11. Jacquie - October 15, 2008

    Wow, this is going to sound corny, but I started to hang my clothes about a year ago because my drier was starting to act up. I had all kinds of excuses before about hanging clothes outside, mostly it was not convenient. One day, sudden insight…one eyebolt and 2 small boating cleats and I hung up a thin kernmantle rope in the garage. Since then all towels, blanket, jeans, any heavy ect go one the line after the wash, the next load goes on and then there is a semi skip cycle. Ultimately, the heavy stuff dries over night and gets 5 mins in the drier to soften up. Wow!!! Save money, save energy, save carbon, save wear and tear, and super easy.
    Just for FYI, I just got a new washer and drier (after hunting and bargaining) and still doing the same. there is just no reason to run the drier needlessly. Whoo Hoo!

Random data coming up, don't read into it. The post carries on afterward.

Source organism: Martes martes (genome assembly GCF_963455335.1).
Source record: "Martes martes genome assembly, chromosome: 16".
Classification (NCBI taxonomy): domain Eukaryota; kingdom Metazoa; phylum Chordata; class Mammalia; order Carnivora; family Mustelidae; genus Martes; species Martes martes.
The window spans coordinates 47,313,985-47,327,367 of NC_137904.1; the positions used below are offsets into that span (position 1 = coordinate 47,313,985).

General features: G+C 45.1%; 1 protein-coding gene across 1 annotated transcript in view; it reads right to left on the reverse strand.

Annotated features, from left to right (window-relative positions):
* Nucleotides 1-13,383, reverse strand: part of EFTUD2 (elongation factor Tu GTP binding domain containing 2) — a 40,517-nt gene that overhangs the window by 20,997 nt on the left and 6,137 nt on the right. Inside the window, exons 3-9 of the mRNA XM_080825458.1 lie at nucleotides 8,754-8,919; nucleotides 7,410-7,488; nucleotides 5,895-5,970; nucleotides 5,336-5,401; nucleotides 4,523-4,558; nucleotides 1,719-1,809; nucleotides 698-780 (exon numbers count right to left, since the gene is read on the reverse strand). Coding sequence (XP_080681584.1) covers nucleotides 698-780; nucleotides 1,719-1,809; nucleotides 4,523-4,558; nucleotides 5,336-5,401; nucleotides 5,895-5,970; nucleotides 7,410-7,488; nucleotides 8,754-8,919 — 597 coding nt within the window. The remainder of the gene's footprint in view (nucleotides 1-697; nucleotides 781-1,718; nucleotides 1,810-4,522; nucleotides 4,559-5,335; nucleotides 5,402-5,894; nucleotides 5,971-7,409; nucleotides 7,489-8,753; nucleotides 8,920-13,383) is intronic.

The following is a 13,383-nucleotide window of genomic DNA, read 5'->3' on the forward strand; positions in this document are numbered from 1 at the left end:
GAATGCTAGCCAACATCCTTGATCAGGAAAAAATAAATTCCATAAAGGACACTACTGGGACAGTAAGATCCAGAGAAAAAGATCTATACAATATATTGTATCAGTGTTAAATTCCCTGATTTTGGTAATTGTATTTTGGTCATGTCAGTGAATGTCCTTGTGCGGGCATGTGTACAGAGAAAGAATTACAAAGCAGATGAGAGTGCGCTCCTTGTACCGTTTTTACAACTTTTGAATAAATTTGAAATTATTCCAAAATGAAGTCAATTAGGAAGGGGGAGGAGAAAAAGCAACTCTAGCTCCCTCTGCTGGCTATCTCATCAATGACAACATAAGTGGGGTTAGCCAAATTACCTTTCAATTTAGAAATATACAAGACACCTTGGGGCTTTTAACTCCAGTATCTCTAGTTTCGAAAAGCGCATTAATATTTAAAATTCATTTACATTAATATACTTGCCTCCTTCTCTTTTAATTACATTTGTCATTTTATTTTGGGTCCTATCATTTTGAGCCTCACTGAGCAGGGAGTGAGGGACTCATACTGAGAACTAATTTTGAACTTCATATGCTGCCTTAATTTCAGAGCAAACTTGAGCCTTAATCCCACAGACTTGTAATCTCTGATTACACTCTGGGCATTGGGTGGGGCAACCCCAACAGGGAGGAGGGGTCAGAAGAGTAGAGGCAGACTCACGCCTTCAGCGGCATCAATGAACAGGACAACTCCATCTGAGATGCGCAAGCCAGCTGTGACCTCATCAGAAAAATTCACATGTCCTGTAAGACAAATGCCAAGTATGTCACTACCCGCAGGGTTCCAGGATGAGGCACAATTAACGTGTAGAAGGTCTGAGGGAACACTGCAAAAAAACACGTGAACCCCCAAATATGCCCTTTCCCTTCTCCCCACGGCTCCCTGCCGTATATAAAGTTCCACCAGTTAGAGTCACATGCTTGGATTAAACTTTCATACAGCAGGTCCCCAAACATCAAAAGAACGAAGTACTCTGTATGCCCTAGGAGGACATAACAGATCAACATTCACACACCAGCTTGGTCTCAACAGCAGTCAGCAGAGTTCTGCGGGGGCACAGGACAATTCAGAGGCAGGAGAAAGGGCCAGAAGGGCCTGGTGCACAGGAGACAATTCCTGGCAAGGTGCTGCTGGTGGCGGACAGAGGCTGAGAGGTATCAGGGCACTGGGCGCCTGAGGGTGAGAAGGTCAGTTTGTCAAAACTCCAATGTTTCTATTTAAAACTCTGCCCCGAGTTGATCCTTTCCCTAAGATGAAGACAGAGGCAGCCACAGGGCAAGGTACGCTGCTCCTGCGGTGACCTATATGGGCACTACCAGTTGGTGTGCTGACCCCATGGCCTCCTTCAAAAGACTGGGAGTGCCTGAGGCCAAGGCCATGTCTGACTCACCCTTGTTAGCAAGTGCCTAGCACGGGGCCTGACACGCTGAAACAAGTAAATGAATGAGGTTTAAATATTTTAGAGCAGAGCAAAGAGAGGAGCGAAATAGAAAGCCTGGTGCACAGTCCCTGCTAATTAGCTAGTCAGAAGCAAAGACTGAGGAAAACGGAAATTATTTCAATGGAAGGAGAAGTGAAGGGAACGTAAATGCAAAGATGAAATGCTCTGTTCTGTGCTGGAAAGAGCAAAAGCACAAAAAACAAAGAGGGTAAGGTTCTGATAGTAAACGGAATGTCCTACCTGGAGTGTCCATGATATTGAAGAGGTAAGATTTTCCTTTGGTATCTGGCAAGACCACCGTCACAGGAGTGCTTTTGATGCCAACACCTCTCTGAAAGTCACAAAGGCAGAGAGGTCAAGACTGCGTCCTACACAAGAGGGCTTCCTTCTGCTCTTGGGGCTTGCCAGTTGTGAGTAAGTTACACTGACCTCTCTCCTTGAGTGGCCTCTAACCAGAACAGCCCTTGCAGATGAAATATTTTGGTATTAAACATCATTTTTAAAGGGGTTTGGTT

12. Natalie - October 15, 2008

    Drying clothes outside is standard practice in New Zealand, where I live. Another benefit of it is that the sun’s rays disinfect the washing.

  13. TimG - October 16, 2008

    I wash my clothes on the cold water setting and hang them in my spair bathroom over the bathtub where I have installed a portable clothes rod for drying. I put the clothing on a plastic hanger to dry and they go streight to the closet when dry.(Iron if needed). My clothes feel better not being burned by the dryer.

  14. jen blue - October 16, 2008

    I line dry in the summer and save about $15 per month on the electric bill. It gets me outside and really doesnt take that long to hang. I’m going to line dry inside this winter and vent my dryer inside so that when I do use it, I’m gaining heat.

  15. Vickie - October 16, 2008

    Venting your dryer back into your home is ok for electric, but not gas. You will also want to monitor your humidity level. The dryer will add quite a bit of moisture to the air and you would not want to develop mold.

  16. Mary - October 16, 2008